Mesquite wood smokes cleaner, reaches a higher temperature and burns longer than other barbecuing woods, and requires only a few minor tweaks in the standard starting procedure. Mesquite produces a stronger flavor than other hardwoods, so it works best with meat, but you can use it for delicate items if you use less of it. You have the choice between mesquite chips and chunks, and both have their merits. Mesquite chips smoke faster but need replaced more often, and are great for burgers and steaks. Chunks burn slower, making them better suited to smoking and foods that need a lot of time.
Soak mesquite wood chips in water for about an hour before you start. If you're using chunks, don't soak them.
Empty the ash from the charcoal tray and clean the grate with a grill brush. Carbonized fat and proteins diminish the cleanness of mesquite smoke. Open the vent on the bottom of the grill.
Add enough natural lump charcoal to the chimney starter to cover the charcoal tray with two layers if you're grilling with high heat, and enough to form a single layer if you're smoking. The amount of charcoal you need depends on the size of the grill. Place a piece of newspaper in the bottom chamber and light it.
Let the charcoal burn until you see a glowing red mass in the center of it, and then empty it in the tray. Spread the charcoal out evenly in the tray, and then add enough unlit pieces in the center to form a slight mound. If you're barbecuing delicate items like fish or food that takes more than a few minutes to cook, such as a whole chicken, push the charcoal to one side of the tray for an indirect heat source.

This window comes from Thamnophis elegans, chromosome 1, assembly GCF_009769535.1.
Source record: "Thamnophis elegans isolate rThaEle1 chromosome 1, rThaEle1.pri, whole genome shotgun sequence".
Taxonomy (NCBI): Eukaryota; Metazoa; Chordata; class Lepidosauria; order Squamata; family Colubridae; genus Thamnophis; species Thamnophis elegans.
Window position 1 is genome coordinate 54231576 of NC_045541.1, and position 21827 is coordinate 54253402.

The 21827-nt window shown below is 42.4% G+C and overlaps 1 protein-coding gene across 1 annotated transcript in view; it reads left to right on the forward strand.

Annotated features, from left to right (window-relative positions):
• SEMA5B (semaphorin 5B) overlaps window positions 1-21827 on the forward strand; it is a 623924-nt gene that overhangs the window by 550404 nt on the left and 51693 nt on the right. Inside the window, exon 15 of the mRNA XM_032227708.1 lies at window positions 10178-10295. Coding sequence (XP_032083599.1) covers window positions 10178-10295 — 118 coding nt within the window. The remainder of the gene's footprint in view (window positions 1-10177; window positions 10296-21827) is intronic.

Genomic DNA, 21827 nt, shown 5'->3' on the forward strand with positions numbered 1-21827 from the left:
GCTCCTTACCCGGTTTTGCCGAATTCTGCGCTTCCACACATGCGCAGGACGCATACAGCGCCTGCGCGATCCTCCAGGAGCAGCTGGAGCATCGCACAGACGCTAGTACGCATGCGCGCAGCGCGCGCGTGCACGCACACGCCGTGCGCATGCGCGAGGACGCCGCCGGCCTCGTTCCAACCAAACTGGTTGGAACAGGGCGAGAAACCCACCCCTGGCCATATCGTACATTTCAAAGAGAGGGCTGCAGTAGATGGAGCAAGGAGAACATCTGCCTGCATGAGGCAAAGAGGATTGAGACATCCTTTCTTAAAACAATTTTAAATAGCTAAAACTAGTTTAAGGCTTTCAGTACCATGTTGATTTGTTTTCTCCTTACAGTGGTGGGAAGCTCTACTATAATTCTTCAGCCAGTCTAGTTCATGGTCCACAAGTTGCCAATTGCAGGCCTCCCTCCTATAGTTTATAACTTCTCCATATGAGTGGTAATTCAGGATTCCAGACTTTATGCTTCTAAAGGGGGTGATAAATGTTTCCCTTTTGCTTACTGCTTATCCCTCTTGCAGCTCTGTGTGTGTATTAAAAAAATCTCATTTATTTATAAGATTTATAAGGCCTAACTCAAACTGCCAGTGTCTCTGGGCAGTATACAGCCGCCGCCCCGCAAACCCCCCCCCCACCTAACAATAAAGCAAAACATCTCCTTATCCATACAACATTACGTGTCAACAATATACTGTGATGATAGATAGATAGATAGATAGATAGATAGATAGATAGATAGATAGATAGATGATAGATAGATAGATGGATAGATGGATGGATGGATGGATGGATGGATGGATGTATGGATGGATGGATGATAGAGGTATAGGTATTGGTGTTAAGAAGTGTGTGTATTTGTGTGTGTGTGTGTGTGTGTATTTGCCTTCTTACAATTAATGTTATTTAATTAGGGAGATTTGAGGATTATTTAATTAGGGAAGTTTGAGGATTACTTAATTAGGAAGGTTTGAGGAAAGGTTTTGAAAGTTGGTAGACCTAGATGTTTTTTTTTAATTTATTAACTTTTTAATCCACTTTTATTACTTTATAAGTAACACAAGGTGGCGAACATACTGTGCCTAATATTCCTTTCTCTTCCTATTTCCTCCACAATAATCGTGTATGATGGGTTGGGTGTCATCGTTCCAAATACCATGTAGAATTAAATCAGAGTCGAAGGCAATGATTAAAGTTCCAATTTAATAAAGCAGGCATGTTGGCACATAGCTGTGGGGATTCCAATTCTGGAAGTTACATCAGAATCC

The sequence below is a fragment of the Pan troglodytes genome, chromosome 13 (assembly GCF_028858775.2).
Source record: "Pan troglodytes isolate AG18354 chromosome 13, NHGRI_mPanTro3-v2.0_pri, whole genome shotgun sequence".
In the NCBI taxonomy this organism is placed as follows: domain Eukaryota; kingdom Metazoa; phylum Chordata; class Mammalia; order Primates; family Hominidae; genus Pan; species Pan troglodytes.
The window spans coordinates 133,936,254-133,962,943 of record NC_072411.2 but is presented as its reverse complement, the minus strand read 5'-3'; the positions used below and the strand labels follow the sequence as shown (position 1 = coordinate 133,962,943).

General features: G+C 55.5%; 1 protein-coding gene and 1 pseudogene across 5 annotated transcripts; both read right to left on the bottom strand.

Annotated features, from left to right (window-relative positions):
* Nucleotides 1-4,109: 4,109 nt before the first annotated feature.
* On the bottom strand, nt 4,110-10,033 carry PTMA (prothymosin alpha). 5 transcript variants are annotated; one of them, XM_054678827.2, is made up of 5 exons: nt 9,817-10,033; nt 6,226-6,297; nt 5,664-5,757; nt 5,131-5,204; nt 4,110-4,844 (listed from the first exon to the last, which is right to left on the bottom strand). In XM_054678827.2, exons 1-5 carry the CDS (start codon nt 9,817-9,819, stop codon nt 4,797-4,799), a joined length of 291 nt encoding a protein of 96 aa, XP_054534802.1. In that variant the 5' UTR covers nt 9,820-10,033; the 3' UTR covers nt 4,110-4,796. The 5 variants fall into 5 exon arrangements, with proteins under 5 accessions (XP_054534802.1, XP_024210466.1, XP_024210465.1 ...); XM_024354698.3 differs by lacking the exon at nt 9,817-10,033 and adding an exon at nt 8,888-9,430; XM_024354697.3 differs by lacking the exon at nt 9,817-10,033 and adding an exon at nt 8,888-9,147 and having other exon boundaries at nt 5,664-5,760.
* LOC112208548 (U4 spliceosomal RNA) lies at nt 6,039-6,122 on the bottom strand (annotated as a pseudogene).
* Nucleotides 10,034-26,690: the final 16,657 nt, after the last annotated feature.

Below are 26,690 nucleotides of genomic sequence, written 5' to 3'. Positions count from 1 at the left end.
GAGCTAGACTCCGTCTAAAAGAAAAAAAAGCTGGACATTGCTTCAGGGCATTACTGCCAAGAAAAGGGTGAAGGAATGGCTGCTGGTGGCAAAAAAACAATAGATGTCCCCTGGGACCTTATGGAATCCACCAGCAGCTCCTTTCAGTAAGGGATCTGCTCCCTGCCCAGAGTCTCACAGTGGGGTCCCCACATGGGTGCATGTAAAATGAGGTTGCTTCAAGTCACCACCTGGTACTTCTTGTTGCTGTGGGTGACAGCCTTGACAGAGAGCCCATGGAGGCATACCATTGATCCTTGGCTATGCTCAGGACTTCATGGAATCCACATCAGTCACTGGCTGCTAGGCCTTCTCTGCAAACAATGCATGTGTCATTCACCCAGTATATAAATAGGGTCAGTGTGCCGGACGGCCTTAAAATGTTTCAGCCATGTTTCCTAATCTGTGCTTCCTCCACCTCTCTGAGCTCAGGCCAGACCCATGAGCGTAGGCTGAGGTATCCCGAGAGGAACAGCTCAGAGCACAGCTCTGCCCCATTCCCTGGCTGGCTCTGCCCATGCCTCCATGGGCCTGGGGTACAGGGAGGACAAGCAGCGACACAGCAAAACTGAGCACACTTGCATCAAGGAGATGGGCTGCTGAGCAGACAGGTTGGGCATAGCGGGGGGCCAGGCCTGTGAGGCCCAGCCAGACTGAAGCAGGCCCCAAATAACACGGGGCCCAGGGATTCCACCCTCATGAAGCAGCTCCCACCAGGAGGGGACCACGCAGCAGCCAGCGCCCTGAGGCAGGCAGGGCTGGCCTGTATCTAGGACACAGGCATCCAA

Scatter the mesquite wood chunks over the charcoal, spacing each piece about 3 to 4 inches apart if you're grilling. Space the wood chunks about 2 inches apart if you're smoking. The exact amount of mesquite you need varies depending on the size of the grill. If you have mesquite wood chips, scatter an even layer over the charcoal.
Allow about 10 minutes for mesquite wood chunks to smoke, and then add the food. Mesquite chips start smoking a couple minutes after you add them.
Lay the food on the grill. If you're grilling quick cooking foods, such as steaks, fish or burgers, you don't have to worry about replenishing the mesquite. If you're using mesquite chips, replenish them every 15 to 20 minutes. If you're smoking food or grilling something that takes more than one hour, add a fresh layer of charcoal about once an hour or when the heat starts to drop, and spread another layer of mesquite chunks over it.
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- If you have a gas grill, place the dry mesquite chips in the wood chip box before you light the grill. If you don't have a wood chip box, wrap 2 cups of wood chips in an aluminum-foil packet and place it on the burners after you light the grill.
A.J. Andrews' work has appeared in Food and Wine, Fricote and "BBC Good Food." He lives in Europe where he bakes with wild yeast, milks goats for cheese and prepares for the Court of Master Sommeliers level II exam. Andrews received formal training at Le Cordon Bleu.
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